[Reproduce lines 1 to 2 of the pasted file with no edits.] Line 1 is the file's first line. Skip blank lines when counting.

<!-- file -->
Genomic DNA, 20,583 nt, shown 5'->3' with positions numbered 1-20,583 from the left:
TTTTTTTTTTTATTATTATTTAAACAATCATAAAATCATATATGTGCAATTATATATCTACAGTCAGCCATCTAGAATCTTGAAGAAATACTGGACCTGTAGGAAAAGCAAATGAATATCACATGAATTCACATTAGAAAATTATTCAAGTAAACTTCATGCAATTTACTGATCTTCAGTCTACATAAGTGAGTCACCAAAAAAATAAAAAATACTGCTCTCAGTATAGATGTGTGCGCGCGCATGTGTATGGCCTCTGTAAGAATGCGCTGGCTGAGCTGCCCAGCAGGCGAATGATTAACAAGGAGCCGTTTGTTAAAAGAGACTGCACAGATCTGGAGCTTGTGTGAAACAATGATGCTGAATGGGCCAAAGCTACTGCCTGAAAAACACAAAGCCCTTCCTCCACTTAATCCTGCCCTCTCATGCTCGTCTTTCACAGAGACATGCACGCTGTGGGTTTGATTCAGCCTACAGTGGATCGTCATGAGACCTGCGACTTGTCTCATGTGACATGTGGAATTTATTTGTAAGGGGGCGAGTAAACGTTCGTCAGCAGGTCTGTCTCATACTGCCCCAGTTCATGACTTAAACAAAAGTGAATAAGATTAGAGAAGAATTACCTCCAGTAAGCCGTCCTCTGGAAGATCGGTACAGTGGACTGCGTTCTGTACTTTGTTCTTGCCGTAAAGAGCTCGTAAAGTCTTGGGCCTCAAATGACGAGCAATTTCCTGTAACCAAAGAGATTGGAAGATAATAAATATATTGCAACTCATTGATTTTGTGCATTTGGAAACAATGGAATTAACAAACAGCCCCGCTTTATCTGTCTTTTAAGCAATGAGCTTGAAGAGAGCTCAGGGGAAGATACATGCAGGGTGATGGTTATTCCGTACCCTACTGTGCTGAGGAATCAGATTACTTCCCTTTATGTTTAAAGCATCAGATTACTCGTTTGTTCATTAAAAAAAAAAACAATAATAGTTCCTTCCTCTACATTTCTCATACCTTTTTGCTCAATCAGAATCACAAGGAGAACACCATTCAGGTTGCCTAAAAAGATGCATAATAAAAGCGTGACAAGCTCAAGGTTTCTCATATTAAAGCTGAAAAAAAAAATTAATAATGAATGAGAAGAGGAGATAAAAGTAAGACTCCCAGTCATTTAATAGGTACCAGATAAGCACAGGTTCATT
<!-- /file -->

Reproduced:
Genomic DNA, 20,583 nt, shown 5'->3' with positions numbered 1-20,583 from the left:
TTTTTTTTTTTATTATTATTTAAACAATCATAAAATCATATATGTGCAATTATATATCTACAGTCAGCCATCTAGAATCTTGAAGAAATACTGGACCTGTAGGAAAAGCAAATGAATATCACATGAATTCACATTAGAAAATTATTCAAGTAAACTTCATGCAATTTACTGATCTTCAGTCTACATAAGTGAGTCACCAAAAAAATAAAAAATACTGCTCTCAGTATAGATGTGTGCGCGCGCATGTGTATGGCCTCTGTAAGAATGCGCTGGCTGAGCTGCCCAGCAGGCGAATGATTAACAAGGAGCCGTTTGTTAAAAGAGACTGCACAGATCTGGAGCTTGTGTGAAACAATGATGCTGAATGGGCCAAAGCTACTGCCTGAAAAACACAAAGCCCTTCCTCCACTTAATCCTGCCCTCTCATGCTCGTCTTTCACAGAGACATGCACGCTGTGGGTTTGATTCAGCCTACAGTGGATCGTCATGAGACCTGCGACTTGTCTCATGTGACATGTGGAATTTATTTGTAAGGGGGCGAGTAAACGTTCGTCAGCAGGTCTGTCTCATACTGCCCCAGTTCATGACTTAAACAAAAGTGAATAAGATTAGAGAAGAATTACCTCCAGTAAGCCGTCCTCTGGAAGATCGGTACAGTGGACTGCGTTCTGTACTTTGTTCTTGCCGTAAAGAGCTCGTAAAGTCTTGGGCCTCAAATGACGAGCAATTTCCTGTAACCAAAGAGATTGGAAGATAATAAATATATTGCAACTCATTGATTTTGTGCATTTGGAAACAATGGAATTAACAAACAGCCCCGCTTTATCTGTCTTTTAAGCAATGAGCTTGAAGAGAGCTCAGGGGAAGATACATGCAGGGTGATGGTTATTCCGTACCCTACTGTGCTGAGGAATCAGATTACTTCCCTTTATGTTTAAAGCATCAGATTACTCGTTTGTTCATTAAAAAAAAAAACAATAATAGTTCCTTCCTCTACATTTCTCATACCTTTTTGCTCAATCAGAATCACAAGGAGAACACCATTCAGGTTGCCTAAAAAGATGCATAATAAAAGCGTGACAAGCTCAAGGTTTCTCATATTAAAGCTGAAAAAAAAAATTAATAATGAATGAGAAGAGGAGATAAAAGTAAGACTCCCAGTCATTTAATAGGTACCAGATAAGCACAGGTTCATT